Secondly, this union rests in the mutual activity of service [tjenervirksomhed] which the individual members show toward one another. Since the believers all have the same interests, the same joys and sorrows, there will constantly arise a mutual exchange of activity between them. 1 Cor. 12:26: “If one member suffers, all the members suffer with it; or if one member is honored, all the members rejoice with it.” And in Gal. 6:2 the Apostle gives this admonition: “Bear one another’s burdens, and so fulfill the law of Christ.” According to the example of the saints, Acts 1:14; 4:23-31; 12:5, they will pray with one another and for one another. The Apostle admonishes this in Eph. 6:18: “praying always with all prayer and supplication in the Spirit, being watchful to this end with all perseverance and supplication for all the saints.” The strong ones will bear patiently with the weak, and gently help correct those who go astray. And the one who has, gladly shares of what he has received with those who are needy. This applies in spiritual and well as physical aspects. It is this exchange of activity that is prescribed in the passage cited previously, Eph. 4:16: “from whom the whole body, joined and knit together by what every joint supplies, according to the effective working by which every part does its share, causes growth of the body for the edifying of itself in love.”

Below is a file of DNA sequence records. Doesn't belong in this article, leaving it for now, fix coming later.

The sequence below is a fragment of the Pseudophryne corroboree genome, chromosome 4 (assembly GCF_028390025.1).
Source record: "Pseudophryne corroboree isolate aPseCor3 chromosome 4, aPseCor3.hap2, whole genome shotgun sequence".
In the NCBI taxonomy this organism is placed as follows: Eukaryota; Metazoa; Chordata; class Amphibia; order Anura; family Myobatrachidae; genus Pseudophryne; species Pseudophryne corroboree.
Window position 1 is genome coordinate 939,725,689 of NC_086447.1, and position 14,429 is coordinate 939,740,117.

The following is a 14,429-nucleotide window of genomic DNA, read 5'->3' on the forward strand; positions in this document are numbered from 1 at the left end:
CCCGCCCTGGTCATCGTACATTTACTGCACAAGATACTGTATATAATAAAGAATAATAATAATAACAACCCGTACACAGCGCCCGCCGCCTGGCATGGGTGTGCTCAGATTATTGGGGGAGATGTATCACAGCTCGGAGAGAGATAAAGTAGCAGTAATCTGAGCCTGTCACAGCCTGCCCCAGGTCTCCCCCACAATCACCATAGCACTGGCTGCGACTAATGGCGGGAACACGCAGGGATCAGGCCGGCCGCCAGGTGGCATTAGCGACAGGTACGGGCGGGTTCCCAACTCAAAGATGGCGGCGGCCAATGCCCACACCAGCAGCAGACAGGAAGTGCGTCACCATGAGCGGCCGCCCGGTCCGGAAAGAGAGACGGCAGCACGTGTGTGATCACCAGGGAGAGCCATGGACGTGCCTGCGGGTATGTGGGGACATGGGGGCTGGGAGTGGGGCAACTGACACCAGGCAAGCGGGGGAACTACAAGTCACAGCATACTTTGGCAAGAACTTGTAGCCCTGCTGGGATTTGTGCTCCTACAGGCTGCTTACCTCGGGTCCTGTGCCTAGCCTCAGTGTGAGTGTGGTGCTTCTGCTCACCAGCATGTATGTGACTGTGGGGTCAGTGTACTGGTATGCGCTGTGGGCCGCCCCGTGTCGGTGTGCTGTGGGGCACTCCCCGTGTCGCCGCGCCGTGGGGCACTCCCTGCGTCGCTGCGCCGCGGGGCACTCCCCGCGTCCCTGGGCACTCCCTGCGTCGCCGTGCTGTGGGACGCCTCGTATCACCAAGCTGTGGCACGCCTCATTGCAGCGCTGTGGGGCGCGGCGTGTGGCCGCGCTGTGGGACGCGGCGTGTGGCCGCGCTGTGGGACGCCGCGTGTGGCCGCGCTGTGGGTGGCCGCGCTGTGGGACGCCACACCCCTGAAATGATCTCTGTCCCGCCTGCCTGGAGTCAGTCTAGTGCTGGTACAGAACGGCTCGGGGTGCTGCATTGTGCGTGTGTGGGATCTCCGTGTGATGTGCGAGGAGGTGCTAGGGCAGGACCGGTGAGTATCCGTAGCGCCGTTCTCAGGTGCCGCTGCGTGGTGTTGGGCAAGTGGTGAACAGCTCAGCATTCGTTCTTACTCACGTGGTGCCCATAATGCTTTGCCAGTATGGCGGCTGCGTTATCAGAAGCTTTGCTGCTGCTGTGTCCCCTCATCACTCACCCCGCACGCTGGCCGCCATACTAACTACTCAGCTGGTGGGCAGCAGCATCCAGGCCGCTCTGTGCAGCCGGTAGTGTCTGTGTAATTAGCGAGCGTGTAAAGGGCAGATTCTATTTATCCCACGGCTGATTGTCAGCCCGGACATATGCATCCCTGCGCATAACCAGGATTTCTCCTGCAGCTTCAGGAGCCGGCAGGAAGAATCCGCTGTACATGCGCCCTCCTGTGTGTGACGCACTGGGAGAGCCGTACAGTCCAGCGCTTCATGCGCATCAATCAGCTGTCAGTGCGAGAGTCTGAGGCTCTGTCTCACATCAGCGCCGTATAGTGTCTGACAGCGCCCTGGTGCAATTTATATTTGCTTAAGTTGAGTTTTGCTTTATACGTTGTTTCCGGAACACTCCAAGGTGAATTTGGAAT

From all Scripture’s testimonies it obviously concludes that the union which there is between Christ and the members as well as between the individual members mutually is of a spiritual nature. It is not an outward bond of fellowship or external organization that is spoken of here. It is an inner spiritual union with Christ by which God’s grace is granted to the individual members and by which they enjoy with each other the good things of the heavenly kingdom. Where such an inner unity of the Spirit really exists, it will, of course, appear also outwardly in various ways. Often outward organizations can be of great benefit so that “everything may be done decently and in order” [1 Cor. 14:40]. There is no fixed command about this in the New Testament; it is entrusted to the believers in freedom according to the guidance of God’s Word to adapt themselves as they find it most beneficial according to the circumstances. With regard to outward church bodies no fixed command is given. The only outward organization in the church that Scriptures prescribe [påbyder: command, order, require] is the local congregation. That is the only outward organization that God has authorized to exercise the rights that are given to the whole church [kirke]. See Matt. 18:17-20, 1 Cor. 3:21-23.